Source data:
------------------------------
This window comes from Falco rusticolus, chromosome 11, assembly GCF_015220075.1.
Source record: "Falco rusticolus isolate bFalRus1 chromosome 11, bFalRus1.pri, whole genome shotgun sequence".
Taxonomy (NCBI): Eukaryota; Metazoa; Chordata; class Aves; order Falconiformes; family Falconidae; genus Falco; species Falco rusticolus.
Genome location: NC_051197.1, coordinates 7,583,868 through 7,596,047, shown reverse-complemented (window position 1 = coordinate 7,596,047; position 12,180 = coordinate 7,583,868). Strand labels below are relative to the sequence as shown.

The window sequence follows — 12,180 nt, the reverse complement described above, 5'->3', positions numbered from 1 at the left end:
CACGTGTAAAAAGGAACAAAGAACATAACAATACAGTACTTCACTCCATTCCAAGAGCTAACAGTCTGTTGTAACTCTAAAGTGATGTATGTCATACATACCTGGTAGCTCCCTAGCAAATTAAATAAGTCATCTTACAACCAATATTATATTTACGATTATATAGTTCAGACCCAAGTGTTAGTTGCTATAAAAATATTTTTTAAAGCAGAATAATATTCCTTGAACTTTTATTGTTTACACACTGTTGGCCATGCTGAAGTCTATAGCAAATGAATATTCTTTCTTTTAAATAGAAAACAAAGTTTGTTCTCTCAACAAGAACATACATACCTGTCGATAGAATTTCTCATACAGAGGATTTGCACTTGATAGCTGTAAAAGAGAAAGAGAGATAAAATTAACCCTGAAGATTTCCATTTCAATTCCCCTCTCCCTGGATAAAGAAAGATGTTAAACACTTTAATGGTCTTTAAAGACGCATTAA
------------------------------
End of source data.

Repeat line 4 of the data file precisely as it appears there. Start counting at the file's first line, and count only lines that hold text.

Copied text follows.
Genome location: NC_051197.1, coordinates 7,583,868 through 7,596,047, shown reverse-complemented (window position 1 = coordinate 7,596,047; position 12,180 = coordinate 7,583,868). Strand labels below are relative to the sequence as shown.